In The Magic, The Madness, The Whole Story, Randy Taraborrelli writes that it was Michael’s idea to promote this story, not only as a gimmick to promote the film Captain EO, but also to see what sort of a reaction he would get from it. Taraborrelli also writes that Michael had been angered by other untrue stories written about him by the media, and that with this story he could get the satisfaction of knowing he had tricked them into believing it.


In the time that directly followed the hyperbaric chamber hoopla, other stories printed by the media were also said to have been leaked, notably the one concerning Michael’s offer to buy the bones of Joseph Merrick (the Elephant Man). Although this was found to be untrue, it caused another round of sensational headlines and high ratings for publications, proving that people in general were prepared to believe anything they read. As the gossip spread and tabloid media began making up their own stories, Michael was eventually dubbedWacko Jacko by British tabloids, a title he came to detest.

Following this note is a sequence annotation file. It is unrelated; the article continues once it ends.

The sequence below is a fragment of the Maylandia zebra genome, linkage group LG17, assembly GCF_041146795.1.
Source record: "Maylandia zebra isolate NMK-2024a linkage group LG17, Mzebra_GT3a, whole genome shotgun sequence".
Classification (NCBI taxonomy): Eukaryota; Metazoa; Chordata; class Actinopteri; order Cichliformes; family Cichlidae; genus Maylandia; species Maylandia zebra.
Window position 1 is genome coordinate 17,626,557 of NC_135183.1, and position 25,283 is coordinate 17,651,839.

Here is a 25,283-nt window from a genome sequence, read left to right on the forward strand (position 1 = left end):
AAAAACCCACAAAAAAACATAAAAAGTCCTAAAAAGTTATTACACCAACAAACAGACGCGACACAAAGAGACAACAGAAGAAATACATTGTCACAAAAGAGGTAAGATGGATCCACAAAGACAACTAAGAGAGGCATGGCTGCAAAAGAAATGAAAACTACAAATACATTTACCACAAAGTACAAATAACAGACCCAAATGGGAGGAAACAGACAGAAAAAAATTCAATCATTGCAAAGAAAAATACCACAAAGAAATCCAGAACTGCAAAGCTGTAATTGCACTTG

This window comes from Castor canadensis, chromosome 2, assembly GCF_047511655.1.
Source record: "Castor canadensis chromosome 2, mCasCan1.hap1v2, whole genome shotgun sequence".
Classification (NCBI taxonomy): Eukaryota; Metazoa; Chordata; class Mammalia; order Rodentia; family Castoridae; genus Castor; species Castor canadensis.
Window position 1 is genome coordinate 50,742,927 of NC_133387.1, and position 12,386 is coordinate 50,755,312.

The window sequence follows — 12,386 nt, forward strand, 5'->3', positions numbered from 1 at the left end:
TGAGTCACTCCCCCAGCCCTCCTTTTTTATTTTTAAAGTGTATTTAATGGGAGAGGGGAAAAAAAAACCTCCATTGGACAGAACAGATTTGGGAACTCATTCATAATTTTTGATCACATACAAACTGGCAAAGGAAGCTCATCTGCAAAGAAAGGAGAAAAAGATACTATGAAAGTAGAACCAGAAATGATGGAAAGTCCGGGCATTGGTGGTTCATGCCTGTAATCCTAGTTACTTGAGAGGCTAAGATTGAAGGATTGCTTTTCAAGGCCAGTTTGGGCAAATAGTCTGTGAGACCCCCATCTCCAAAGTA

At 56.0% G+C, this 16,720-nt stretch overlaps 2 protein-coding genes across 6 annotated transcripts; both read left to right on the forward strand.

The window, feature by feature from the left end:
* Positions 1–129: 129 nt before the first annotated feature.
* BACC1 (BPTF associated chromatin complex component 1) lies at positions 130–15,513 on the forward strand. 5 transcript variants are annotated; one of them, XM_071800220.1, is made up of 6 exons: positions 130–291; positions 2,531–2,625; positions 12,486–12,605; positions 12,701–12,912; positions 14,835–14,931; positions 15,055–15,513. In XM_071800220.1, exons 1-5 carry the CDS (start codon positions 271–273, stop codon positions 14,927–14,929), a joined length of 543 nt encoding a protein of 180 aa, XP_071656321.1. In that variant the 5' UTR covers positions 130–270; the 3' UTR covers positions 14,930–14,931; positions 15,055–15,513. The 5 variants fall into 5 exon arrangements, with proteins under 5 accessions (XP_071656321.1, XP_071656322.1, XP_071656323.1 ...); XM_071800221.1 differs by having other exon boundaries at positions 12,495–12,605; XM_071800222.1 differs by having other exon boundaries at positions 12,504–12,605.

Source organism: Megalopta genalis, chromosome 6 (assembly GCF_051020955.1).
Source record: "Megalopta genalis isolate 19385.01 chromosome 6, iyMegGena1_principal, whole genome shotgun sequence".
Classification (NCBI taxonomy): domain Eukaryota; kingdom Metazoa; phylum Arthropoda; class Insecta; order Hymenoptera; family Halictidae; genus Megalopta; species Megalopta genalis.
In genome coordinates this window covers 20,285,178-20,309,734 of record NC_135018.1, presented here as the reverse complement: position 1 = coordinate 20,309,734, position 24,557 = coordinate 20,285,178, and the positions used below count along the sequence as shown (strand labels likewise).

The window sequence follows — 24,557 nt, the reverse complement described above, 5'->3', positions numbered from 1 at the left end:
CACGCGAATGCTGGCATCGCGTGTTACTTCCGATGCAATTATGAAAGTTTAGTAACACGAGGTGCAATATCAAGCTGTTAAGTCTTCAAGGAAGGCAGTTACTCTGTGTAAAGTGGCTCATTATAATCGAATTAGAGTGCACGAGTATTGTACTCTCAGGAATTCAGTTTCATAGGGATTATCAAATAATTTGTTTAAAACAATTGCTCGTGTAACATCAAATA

In 1993, Oprah Winfrey interviewed Michael at his Neverland Ranch, and during its course he finally dispelled some of the myths and rumors that had surrounded his life for so long. He freely admitted that he had bought the hyperbaric chamber and had donated it to the Brotman Medical Center, but refuted claims that he had purchased it for himself and slept in it to slow down  the aging process, stating that he was not afraid to grow old.